These relationships were not strong among respondents in Asian and South American countries, but in Australia, Canada, Germany, New Zealand, U.K., and the U.S.A., beliefs about conspiracies were found to account for 17% to 27% of the variation in anti-vaccination attitude. Gender and education level were not significantly related to anti-vaccination attitude, but conservative political ideology and younger age were each found to be weakly related. [Hornsey MJ and others. The psychological roots of anti-vaccination attitudes: A 24-nation investigation. Health Psychology 37:307-315, 2018]
Interesting retraction on a study that was jumped on by the anti-vaccine crowd.
The open-access journal Scientific Reports has retracted a 2016 article that claimed to provide scientific support for anecdotal reports alleging that the human papilloma virus vaccine Gardasil had side effects such headaches, fatigue, and poor concentration. The article also claimed that Gardasil administered to mice damages regions of the brain to induce adverse reactions. Soon after it was published, the Respectful Insolence blog blasted its design and the evidence presented. [Orac. Torturing more mice in the name of anti-vaccine pseudoscience. Respectful Insolence Blog, November 18, 2016] The retraction announcement stated:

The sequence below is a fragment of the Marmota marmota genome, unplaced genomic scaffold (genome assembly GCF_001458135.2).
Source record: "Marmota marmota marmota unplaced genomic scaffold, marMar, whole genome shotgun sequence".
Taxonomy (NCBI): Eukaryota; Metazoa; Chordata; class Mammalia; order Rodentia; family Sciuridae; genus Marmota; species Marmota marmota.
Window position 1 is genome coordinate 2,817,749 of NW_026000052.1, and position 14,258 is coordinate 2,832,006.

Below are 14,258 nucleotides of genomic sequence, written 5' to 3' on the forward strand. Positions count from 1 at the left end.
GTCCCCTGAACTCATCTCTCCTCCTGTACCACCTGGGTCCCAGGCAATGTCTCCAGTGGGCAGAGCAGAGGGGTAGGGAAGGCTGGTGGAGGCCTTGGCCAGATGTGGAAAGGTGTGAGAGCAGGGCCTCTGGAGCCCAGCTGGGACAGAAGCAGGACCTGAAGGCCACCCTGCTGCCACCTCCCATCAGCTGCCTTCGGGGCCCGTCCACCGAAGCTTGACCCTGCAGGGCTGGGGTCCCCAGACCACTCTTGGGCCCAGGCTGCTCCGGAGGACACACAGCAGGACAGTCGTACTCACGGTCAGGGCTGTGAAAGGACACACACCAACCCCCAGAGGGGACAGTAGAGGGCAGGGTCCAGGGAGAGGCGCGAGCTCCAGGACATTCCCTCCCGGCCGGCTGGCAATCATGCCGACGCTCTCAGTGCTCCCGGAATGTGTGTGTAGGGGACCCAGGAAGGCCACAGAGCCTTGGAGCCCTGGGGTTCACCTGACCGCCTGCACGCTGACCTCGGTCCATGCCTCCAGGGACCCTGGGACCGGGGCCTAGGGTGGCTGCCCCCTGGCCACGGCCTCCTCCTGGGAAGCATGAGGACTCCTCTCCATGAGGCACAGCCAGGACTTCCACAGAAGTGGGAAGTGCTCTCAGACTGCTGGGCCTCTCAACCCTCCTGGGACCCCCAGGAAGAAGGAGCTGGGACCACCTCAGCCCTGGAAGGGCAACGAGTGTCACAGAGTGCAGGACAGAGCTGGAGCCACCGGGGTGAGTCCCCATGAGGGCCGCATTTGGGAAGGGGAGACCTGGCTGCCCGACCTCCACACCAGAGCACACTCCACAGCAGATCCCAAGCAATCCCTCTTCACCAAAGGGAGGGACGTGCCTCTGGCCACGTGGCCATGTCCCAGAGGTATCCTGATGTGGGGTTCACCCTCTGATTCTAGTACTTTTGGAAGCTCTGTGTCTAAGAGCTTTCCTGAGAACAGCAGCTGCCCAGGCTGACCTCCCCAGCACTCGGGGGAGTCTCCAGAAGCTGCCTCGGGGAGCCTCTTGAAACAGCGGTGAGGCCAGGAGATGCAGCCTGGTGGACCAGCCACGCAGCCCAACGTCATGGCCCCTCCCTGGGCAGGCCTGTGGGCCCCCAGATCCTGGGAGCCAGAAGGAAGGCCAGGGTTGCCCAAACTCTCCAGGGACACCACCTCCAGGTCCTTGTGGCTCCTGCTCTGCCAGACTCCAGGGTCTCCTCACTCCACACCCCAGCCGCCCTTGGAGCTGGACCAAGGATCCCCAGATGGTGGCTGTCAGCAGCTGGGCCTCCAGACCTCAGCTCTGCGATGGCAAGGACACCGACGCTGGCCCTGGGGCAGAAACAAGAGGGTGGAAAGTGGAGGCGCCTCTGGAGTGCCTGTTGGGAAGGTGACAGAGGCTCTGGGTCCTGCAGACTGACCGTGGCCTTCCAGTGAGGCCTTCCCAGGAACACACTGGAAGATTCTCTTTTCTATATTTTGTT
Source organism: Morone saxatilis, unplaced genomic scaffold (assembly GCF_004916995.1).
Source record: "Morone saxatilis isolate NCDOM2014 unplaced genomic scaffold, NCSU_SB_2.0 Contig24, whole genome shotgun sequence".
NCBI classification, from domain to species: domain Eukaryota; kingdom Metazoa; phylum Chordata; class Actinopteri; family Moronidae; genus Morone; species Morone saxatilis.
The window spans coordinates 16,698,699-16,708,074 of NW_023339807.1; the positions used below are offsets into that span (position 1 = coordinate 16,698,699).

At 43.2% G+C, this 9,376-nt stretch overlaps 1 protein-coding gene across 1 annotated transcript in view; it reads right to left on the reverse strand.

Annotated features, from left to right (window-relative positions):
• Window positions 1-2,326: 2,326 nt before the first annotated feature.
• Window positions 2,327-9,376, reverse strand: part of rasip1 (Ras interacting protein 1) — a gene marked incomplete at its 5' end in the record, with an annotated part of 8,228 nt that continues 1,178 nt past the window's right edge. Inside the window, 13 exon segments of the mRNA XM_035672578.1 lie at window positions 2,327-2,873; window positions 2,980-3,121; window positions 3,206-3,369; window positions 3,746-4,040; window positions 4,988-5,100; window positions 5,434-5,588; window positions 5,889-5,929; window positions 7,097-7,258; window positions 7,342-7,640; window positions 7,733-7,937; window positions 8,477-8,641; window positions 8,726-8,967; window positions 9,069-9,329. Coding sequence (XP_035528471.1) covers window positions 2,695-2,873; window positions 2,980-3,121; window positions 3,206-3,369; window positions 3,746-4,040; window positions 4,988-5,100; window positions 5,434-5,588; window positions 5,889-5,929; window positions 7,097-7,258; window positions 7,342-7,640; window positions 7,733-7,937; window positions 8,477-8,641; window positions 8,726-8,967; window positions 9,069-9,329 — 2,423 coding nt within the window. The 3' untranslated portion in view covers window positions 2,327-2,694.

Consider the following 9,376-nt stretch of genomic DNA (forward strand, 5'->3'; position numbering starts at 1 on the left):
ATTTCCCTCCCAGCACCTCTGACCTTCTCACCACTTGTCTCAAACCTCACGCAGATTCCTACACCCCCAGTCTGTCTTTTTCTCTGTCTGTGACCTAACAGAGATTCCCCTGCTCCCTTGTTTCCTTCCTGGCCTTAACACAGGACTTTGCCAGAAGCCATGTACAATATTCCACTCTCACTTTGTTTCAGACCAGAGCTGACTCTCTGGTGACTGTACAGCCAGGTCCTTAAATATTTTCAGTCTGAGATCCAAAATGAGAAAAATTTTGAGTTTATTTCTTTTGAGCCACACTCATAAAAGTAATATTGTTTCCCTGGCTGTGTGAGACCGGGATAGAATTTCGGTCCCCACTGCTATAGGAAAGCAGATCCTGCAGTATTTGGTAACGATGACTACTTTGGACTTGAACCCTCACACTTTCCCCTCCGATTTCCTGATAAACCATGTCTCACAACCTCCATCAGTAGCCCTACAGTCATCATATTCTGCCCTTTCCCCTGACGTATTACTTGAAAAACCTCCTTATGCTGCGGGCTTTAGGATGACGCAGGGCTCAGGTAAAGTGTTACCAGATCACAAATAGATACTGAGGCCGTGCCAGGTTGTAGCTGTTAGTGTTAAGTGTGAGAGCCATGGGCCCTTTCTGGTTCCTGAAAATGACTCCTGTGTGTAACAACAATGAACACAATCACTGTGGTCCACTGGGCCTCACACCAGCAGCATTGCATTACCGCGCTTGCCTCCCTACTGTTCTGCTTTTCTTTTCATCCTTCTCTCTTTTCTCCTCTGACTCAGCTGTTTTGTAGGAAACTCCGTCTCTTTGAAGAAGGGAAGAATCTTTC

The Publisher is retracting this Article because the experimental approach does not support the objectives of the study. The study was designed to elucidate the maximum implication of human papilloma virus (HPV) vaccine (Gardasil) in the central nervous system. However, the co-administration of pertussis toxin with high-levels of HPV vaccine is not an appropriate approach to determine neurological damage from HPV vaccine alone. The Authors do not agree with the retraction.